(April 29, 1913–June 25, 2012) British American television producer who, in New York during the spring of 1962, began a short-lived collaboration with author Ian Fleming on what would eventually become the MGM/NBC television series The Man from U.N.C.L.E. The sum of Fleming’s involvement in the series consisted of notes written hurriedly to Felton on a pad of blank Western Union telegram forms. Much of it was useless, but Felton did make note of the names Fleming gave to his two principal agents: Napoleon Solo and April Dancer.
Returning to Hollywood and working with writer Sam Rolfe, Felton created a pilot script, titled “Solo,” about an international crime-fighting organization named U.N.C.L.E. (United Network Command for Law and Enforcement) and its various operatives, one of which, Napoleon Solo, was a secret agent like James Bond.
One year later, Felton again tried to interest Fleming in the venture, but this time the author was advised to stay away from any television projects that involved secret agents. Already embroiled in a lawsuit over the screen rights to his novel Thunderball, Fleming was not about to risk another, especially since Bond producers Albert R. Broccoli and Harry Saltzman were already aware of the Felton series and were dead set against it.
In January 1964, Eon Productions brought a suit against Felton’s production company, claiming that by using the title Solo for their proposed series, they were in effect stealing an actual character name from Goldfinger, then in production at Pinewood Studios. Felton pointed out that Mr. Solo in Goldfinger, a Mafia chieftain, was certainly not the same man as Napoleon Solo in their series. After he brought MGM’s best lawyer into the case, Eon Productions backed down, demanding only that Felton change the name of the series. Felton’s Arena Productions agreed, and Solo was changed to The Man from U.N.C.L.E., which made its debut on American television in the fall of 1964.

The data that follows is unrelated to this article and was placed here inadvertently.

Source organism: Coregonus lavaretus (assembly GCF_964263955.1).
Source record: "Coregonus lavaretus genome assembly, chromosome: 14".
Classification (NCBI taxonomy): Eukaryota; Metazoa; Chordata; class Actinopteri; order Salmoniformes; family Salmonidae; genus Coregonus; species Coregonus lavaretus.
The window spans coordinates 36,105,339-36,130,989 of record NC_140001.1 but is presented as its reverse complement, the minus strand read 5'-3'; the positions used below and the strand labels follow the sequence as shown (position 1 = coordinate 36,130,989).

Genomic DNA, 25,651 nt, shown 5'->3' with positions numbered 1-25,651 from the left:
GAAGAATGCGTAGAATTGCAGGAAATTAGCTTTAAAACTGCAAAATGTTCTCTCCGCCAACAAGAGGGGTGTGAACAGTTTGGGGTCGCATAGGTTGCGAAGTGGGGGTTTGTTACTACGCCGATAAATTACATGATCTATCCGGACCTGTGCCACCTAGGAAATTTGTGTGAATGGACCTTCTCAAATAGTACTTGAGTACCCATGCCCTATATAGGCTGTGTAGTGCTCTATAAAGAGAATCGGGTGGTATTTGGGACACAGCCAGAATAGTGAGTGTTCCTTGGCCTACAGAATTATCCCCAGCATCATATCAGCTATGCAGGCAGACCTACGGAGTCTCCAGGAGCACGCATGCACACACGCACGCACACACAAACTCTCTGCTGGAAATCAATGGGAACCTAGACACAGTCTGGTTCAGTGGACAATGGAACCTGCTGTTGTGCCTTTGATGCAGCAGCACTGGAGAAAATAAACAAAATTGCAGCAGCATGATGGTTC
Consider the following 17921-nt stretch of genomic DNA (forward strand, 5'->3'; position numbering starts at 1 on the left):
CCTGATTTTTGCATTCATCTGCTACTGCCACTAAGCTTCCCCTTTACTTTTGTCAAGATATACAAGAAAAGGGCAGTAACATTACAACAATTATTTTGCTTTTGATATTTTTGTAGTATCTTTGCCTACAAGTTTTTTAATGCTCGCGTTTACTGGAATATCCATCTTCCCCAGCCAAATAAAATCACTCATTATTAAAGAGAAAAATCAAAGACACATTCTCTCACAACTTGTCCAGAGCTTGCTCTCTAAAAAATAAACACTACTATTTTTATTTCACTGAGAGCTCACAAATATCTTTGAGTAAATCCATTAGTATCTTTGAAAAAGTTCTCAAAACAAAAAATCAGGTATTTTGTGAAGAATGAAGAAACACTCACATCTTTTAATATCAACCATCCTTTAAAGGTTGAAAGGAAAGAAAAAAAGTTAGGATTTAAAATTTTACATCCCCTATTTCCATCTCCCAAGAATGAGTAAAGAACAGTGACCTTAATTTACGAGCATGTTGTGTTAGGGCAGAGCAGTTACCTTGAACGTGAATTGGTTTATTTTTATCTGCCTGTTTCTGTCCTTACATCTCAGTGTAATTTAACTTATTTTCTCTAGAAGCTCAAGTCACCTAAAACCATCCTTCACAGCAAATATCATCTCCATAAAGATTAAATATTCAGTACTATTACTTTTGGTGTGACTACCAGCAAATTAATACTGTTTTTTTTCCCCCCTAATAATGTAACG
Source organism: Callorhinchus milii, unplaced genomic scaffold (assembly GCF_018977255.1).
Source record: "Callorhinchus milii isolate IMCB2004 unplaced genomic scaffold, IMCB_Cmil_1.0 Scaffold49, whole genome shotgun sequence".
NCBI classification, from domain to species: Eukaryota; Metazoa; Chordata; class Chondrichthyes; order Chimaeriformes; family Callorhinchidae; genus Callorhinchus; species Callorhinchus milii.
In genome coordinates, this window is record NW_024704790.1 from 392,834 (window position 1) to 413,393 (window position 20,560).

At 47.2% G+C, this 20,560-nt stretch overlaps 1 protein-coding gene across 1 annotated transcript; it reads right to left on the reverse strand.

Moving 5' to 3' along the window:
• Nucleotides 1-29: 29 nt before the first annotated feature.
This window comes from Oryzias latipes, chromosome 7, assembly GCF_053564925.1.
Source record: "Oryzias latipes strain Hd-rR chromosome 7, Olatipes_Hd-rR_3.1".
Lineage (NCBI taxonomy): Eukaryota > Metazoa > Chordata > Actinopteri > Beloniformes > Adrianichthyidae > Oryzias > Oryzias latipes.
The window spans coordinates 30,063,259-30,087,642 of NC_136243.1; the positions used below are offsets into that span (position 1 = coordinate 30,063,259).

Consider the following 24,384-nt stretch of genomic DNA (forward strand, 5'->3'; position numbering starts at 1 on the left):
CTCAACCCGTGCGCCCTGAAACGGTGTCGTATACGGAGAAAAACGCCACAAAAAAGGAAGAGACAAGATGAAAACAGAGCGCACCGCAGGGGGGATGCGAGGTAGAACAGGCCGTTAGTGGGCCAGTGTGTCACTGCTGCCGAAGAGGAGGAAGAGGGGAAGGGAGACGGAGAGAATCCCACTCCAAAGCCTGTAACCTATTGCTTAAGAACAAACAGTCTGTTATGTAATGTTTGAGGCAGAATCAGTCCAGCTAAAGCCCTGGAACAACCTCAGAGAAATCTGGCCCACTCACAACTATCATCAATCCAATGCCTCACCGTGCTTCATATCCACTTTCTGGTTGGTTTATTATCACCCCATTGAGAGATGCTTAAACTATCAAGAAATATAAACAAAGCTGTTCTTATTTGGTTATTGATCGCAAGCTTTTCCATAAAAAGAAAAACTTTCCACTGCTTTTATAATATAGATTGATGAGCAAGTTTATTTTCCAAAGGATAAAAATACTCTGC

A native of London, Felton immigrated to the United States with his family in 1929 and settled in Ohio. His television producing career emerged in full flower when he came aboard the anthology series Studio One in Hollywood, where he produced sixteen episodes between 1957 and 1958. While producing The Man from U.N.C.L.E., Felton also produced its spinoff, The Girl from U.N.C.L.E., which starred Stefanie Powers as April Dancer.